When only hard-nosed numbers will do

Imploding dotcoms and a colder economic climate mean organisations have become increasingly hard-nosed about website investments. Projects must be able to quantify benefits, preferably in direct bottom line terms – and that means looking beyond the few

At the start of this year the importance now attached to the internet in business-to-business marketing was set out in a survey by BtoB and Patrick Marketing Group. In terms of increased funding, internet spending ranked second at 52%, behind direct marketing but ahead of public relations. Also, internet and PR budgets were the least likely to be targeted for reduction (11-12%). The b-to-b marketers polled also said direct marketing and the internet were the top methods for generating leads.
Other factors are also working to compel organisations to increase investment in their online capabilities:

  • Use of the web both to find information and buy goods and services has increased rapidly over the past two years, increasing the competitive pressure on organisations to develop their sites.
  • The accelerating availability world-wide of high-speed broadband internet connections is creating more opportunities to exploit the medium while encouraging internet users to spend more time online.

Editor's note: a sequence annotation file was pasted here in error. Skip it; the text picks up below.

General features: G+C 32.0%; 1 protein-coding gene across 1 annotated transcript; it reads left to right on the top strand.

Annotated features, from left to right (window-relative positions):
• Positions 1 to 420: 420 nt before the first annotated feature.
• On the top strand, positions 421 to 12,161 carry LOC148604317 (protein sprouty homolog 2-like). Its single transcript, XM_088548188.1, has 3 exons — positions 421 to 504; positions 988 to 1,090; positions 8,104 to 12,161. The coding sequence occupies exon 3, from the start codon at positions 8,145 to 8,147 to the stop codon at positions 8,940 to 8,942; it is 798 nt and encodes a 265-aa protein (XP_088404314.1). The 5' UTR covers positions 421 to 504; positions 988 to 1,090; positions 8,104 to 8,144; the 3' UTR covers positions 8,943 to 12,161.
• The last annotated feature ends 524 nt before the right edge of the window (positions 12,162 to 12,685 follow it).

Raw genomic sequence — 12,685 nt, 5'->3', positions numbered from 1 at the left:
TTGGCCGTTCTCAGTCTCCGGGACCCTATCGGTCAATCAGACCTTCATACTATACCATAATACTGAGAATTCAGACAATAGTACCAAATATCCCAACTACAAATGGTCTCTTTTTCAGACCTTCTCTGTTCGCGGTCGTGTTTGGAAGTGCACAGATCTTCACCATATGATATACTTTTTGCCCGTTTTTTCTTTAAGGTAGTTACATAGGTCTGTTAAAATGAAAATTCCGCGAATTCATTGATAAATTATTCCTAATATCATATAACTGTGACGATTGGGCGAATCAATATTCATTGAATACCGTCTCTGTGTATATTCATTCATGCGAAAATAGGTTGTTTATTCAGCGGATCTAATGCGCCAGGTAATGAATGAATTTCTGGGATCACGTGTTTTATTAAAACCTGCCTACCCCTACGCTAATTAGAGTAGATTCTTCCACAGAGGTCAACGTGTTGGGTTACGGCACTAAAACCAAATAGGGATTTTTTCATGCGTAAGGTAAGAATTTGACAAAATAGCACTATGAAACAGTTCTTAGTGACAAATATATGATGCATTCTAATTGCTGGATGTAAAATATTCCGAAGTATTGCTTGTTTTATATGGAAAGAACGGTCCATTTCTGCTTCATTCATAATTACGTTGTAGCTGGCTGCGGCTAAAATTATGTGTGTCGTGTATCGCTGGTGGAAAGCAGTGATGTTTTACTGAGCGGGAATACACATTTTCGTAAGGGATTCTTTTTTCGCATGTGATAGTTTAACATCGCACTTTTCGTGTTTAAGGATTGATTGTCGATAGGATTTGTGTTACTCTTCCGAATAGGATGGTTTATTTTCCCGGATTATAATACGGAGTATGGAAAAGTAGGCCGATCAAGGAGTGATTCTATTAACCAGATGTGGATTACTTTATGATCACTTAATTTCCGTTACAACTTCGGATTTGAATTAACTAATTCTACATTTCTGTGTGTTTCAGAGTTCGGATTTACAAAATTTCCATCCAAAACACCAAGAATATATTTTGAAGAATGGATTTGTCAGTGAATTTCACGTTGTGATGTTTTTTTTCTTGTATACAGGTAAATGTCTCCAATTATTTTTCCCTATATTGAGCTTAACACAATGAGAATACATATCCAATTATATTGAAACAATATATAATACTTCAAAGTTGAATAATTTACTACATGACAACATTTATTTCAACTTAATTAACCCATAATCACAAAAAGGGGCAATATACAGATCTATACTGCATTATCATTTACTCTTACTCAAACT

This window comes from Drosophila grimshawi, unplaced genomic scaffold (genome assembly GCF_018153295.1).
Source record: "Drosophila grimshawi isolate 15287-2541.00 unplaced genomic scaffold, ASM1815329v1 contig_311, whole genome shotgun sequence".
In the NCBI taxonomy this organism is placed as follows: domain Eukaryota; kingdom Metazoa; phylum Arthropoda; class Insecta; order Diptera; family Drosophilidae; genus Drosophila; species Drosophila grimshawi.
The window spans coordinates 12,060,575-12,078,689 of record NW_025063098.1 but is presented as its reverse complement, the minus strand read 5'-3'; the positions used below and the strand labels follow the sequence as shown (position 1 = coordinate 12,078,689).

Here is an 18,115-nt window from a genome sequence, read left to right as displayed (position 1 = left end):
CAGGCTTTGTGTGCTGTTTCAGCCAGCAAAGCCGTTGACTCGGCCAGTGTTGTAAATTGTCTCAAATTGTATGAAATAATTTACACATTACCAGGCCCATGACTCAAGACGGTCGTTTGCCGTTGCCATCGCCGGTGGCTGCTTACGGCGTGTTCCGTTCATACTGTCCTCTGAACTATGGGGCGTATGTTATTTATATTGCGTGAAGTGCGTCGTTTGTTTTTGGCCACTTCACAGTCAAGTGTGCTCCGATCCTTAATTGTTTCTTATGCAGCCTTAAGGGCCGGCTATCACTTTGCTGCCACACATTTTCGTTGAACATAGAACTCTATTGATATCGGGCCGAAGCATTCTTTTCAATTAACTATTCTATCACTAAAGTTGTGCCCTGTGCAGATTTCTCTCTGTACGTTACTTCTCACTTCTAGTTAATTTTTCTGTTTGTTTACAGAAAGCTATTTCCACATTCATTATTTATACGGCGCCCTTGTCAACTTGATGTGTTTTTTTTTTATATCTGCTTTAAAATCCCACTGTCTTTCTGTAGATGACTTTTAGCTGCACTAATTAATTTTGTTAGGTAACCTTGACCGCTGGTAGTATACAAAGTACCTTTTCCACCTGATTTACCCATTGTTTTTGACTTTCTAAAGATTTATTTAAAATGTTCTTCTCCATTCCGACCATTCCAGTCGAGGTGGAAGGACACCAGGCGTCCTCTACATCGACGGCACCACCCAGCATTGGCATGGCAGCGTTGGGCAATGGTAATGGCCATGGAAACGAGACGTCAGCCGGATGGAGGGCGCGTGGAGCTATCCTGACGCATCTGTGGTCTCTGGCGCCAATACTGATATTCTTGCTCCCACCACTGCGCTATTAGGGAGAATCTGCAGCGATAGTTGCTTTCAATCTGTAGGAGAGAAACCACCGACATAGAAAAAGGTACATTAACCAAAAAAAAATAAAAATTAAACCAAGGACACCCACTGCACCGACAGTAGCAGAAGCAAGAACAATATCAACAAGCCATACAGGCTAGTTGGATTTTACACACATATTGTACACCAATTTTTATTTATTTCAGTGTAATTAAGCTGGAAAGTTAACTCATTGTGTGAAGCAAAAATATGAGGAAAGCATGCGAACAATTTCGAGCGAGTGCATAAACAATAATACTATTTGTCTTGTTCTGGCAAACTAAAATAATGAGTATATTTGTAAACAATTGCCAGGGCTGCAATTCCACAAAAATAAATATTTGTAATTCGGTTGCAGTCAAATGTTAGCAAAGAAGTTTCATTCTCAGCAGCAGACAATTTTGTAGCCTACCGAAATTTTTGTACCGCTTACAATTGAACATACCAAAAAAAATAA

• Increased political and regulatory pressure. For example, in the UK local government authorities must make their services accessible online by 2005; companies may soon be obliged to make their annual accounts available online within four months of their official announcement.
  • As internet users’ satisfaction with web-based or delivered customer service increases, organisations are looking to use their sites to open up dialogue with their customers and deliver more service-related information. Web-based CRM also has the potential to deliver significant cost savings.
  • A focus on cost savings is the overriding objective of IT executives in the US and Europe, according to a survey by Getronics and International Data Group that focused on priorities from mid-2002 to end 2003. Across multiple industries, 67% of the respondents report “decrease costs” as a top-three business priority for the period.
  • A report in January 2003 from advertising firm DoubleClick confirmed that on-line advertising is proving an effective communications tool, thanks in part to the use of customised messages to attract different groups.
    h3. The need for effective measures of ROI
    For companies embarking or expanding on an e-commerce strategy, the need to adequately prepare a strong business case is now clearly recognised, according to research by NTC/ Cap Gemini Ernst & Young/ Chartered Institute of Purchasing and Supply. But many of the organisations surveyed for the research cited a change in resourcing priority as a key factor in implementations getting behind schedule, demonstrating how crucial senior executive sponsorship for e-commerce strategies is.
    That is hardly surprising after the me-too rush of the early internet years. Imploding dotcoms and a colder economic climate mean organisations have become more hard-nosed about website investments. Projects must be able to quantify benefits, preferably in direct bottom line terms.